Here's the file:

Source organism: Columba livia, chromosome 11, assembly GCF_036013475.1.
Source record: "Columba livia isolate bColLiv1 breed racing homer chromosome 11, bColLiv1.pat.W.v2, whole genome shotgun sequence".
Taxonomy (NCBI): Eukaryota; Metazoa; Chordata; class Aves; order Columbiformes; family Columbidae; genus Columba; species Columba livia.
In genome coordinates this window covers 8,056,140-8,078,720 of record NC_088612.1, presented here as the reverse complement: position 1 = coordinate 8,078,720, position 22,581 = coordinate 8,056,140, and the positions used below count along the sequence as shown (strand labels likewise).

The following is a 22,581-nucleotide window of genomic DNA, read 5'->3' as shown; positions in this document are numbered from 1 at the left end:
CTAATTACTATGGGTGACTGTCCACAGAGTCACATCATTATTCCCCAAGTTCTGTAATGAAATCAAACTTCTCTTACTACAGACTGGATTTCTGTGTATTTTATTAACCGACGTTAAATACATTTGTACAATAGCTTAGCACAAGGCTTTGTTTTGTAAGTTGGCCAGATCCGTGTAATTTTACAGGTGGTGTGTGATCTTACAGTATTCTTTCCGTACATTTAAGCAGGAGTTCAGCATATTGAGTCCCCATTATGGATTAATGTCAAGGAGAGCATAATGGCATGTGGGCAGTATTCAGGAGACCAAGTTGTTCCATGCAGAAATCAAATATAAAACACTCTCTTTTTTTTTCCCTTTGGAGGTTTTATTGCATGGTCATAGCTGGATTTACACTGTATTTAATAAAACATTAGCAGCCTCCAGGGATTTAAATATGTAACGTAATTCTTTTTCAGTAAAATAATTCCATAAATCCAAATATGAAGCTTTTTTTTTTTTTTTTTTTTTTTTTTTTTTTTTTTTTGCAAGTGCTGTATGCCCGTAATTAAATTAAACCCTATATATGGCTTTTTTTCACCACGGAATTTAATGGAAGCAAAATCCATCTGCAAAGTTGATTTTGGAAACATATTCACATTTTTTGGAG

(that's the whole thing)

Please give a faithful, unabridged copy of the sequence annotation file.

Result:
Source organism: Columba livia, chromosome 11, assembly GCF_036013475.1.
Source record: "Columba livia isolate bColLiv1 breed racing homer chromosome 11, bColLiv1.pat.W.v2, whole genome shotgun sequence".
Taxonomy (NCBI): Eukaryota; Metazoa; Chordata; class Aves; order Columbiformes; family Columbidae; genus Columba; species Columba livia.
In genome coordinates this window covers 8,056,140-8,078,720 of record NC_088612.1, presented here as the reverse complement: position 1 = coordinate 8,078,720, position 22,581 = coordinate 8,056,140, and the positions used below count along the sequence as shown (strand labels likewise).

The following is a 22,581-nucleotide window of genomic DNA, read 5'->3' as shown; positions in this document are numbered from 1 at the left end:
CTAATTACTATGGGTGACTGTCCACAGAGTCACATCATTATTCCCCAAGTTCTGTAATGAAATCAAACTTCTCTTACTACAGACTGGATTTCTGTGTATTTTATTAACCGACGTTAAATACATTTGTACAATAGCTTAGCACAAGGCTTTGTTTTGTAAGTTGGCCAGATCCGTGTAATTTTACAGGTGGTGTGTGATCTTACAGTATTCTTTCCGTACATTTAAGCAGGAGTTCAGCATATTGAGTCCCCATTATGGATTAATGTCAAGGAGAGCATAATGGCATGTGGGCAGTATTCAGGAGACCAAGTTGTTCCATGCAGAAATCAAATATAAAACACTCTCTTTTTTTTTCCCTTTGGAGGTTTTATTGCATGGTCATAGCTGGATTTACACTGTATTTAATAAAACATTAGCAGCCTCCAGGGATTTAAATATGTAACGTAATTCTTTTTCAGTAAAATAATTCCATAAATCCAAATATGAAGCTTTTTTTTTTTTTTTTTTTTTTTTTTTTTTTTTTTTTGCAAGTGCTGTATGCCCGTAATTAAATTAAACCCTATATATGGCTTTTTTTCACCACGGAATTTAATGGAAGCAAAATCCATCTGCAAAGTTGATTTTGGAAACATATTCACATTTTTTGGAG